Things black people invented; Changing the world

In the vibrant human innovation, the contributions of Black inventors stand as powerful threads, weaving resilience, brilliance, and determination into history. While many of these inventors faced unimaginable challenges due to racial discrimination, their legacies shine brightly, illuminating our everyday lives.

Early Pioneers

History brims with Black inventors whose names might not ring familiar but whose innovations have been transformative. From Benjamin Banneker, an autodidact who crafted a wooden clock in the 18th century, to Mary Kenner, who patented five inventions including the sanitary belt, these pioneers laid the groundwork for generations to follow.

Things black people invented in Health and Medicine

  • Dr. Charles Drew: The concept of blood banks might seem commonplace today, but in the 1940s, it was revolutionary. Dr. Drew’s pioneering work in blood storage and transfusion has saved countless lives.
  • Dr. Patricia Bath: Imagine a world where cataract patients didn’t have the Laserphaco Probe. Thanks to Dr. Bath’s brilliance, we don’t have to. Her invention has restored the sight of thousands, changing the field of ophthalmology forever.

Things black people invented: Everyday Items

  • Sarah E. Goode: Transforming furniture to save space, Goode’s folding cabinet bed was the precursor to the modern-day Murphy bed, combining utility with design.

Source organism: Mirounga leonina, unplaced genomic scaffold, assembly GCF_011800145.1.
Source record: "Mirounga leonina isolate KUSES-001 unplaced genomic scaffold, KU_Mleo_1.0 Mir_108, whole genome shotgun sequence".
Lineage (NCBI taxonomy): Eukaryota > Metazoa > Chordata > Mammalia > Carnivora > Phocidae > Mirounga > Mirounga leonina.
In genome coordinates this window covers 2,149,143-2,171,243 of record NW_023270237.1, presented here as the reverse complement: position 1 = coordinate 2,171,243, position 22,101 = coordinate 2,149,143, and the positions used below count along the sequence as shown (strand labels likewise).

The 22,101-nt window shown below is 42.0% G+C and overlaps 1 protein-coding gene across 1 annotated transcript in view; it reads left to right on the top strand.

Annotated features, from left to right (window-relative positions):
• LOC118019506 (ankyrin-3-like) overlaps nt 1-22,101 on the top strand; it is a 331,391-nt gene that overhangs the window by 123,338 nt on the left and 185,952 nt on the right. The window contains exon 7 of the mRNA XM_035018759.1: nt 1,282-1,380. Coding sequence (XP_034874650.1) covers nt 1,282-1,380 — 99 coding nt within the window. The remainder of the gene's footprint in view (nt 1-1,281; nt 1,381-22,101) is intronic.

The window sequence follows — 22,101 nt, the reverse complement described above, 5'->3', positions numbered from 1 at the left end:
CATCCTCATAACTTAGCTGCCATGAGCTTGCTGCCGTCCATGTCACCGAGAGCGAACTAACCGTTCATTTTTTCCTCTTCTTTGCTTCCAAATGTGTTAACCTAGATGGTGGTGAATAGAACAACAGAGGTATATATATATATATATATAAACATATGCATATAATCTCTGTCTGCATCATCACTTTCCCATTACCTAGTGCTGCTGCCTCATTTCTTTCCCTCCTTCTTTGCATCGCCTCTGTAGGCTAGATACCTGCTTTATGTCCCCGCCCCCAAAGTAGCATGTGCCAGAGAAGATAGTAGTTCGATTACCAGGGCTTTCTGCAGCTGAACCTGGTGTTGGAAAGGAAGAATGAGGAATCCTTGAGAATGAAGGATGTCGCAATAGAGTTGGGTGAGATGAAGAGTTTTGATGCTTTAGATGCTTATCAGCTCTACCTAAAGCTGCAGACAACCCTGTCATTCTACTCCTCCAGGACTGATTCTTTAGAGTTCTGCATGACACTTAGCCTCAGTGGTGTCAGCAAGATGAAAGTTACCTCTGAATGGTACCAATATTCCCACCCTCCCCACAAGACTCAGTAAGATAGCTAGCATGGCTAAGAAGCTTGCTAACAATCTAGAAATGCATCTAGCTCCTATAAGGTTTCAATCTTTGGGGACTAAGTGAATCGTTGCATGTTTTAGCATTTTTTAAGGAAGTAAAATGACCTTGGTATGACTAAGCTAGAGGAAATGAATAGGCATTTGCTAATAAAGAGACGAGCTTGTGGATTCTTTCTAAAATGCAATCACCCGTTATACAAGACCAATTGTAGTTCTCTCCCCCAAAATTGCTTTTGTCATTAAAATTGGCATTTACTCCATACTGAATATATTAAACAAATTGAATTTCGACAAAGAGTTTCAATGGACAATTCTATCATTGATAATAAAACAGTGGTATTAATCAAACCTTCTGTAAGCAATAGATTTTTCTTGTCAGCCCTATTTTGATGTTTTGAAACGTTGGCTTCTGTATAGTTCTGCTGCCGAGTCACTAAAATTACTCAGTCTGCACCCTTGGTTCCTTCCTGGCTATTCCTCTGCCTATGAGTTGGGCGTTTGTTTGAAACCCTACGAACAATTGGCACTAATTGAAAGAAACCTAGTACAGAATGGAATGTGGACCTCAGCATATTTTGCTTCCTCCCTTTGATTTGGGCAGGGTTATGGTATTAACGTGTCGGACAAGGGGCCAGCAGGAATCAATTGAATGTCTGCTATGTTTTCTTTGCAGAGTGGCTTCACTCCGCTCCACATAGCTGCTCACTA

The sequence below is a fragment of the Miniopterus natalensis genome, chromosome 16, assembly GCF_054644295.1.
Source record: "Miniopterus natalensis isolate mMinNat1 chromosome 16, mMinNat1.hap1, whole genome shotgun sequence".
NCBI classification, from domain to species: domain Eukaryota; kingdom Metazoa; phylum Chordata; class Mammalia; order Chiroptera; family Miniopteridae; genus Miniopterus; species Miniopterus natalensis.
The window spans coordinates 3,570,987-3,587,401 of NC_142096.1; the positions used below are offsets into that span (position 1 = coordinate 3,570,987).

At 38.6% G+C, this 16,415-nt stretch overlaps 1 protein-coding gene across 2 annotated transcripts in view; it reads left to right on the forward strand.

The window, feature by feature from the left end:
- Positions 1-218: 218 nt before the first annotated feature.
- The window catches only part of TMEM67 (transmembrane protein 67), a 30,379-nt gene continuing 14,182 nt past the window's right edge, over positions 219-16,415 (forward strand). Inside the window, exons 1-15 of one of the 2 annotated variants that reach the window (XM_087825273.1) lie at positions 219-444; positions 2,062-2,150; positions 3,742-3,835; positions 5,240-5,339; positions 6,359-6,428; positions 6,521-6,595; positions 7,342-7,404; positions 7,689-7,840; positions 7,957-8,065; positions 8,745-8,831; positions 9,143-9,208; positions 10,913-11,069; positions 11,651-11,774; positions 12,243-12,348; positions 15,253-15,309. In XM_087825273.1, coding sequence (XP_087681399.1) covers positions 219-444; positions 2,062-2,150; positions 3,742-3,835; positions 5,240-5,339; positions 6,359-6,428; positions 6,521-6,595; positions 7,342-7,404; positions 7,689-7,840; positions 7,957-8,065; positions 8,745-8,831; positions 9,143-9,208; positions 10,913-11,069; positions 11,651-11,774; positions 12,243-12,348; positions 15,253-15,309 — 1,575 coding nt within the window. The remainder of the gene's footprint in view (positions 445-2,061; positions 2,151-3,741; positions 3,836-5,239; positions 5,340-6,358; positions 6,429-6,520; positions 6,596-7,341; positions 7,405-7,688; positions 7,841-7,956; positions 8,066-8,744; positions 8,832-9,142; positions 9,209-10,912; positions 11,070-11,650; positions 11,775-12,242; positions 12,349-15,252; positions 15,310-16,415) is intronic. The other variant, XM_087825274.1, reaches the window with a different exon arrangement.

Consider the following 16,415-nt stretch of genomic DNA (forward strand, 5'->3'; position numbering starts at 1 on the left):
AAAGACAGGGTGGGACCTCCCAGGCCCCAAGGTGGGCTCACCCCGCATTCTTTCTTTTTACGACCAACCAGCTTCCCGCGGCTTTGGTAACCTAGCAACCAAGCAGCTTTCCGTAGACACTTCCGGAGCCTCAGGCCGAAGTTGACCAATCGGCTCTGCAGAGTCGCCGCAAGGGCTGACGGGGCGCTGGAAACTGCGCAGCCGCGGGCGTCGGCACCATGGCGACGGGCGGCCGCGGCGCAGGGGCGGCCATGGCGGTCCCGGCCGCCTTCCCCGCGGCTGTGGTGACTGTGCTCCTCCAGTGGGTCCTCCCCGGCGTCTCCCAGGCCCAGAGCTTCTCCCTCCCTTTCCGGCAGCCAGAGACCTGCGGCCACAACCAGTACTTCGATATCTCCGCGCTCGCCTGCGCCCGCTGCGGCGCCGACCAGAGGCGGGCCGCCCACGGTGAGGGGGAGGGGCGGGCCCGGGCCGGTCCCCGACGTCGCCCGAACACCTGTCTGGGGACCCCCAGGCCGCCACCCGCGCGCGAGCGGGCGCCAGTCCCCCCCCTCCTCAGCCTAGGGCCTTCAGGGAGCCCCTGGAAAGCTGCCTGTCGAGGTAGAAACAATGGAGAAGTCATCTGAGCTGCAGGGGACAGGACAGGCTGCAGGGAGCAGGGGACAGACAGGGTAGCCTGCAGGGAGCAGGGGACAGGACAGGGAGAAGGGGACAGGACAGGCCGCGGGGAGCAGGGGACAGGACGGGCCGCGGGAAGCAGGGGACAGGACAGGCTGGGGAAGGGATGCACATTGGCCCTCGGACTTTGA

• Lonnie G. Johnson: Summer memories for many are incomplete without the Super Soaker. Johnson, originally a NASA engineer, brought joy to backyards worldwide with his invention.
  • Garrett Morgan: If you’ve ever stopped at a red light, you’ve experienced Morgan’s influence. His traffic light, along with his groundbreaking gas mask, has made daily life safer for millions.

Things black people invented in Technological Advancements

  • Dr. Mark Dean: Holding three of IBM’s nine original PC patents, Dr. Dean’s work has been instrumental in shaping the digital age.
  • Jerry Lawson: The realm of home gaming was forever transformed with Lawson’s Channel F console, paving the way for the video gaming industry’s multibillion-dollar evolution.

Things black people invented in Agriculture and Food

  • George Washington Carver: More than just the “peanut man”, Carver’s innovative techniques in crop rotation and his plethora of peanut-derived products revitalized Southern agriculture.
  • Norbert Rillieux: Sugar’s journey from cane to crystal was revolutionized by Rillieux’s multiple-effect evaporator, showcasing the sweet blend of ingenuity and practicality.

Things black people invented in Communications

  • Granville T. Woods: Dubbed the “Black Edison”, Woods had over 50 patents, with his Synchronous Multiplex Railway Telegraph standing out, enabling moving trains to communicate, thus preventing numerous accidents.

Things black people invented in Beauty and Fashion

  • Madam C.J. Walker: Walker didn’t just create haircare products; she built an empire, becoming America’s first self-made female millionaire and changing the landscape of Black haircare.
  • Lyda Newman: Newman’s redesigned hairbrush allowed for easy cleaning and better ventilation, exemplifying the perfect blend of functionality and foresight.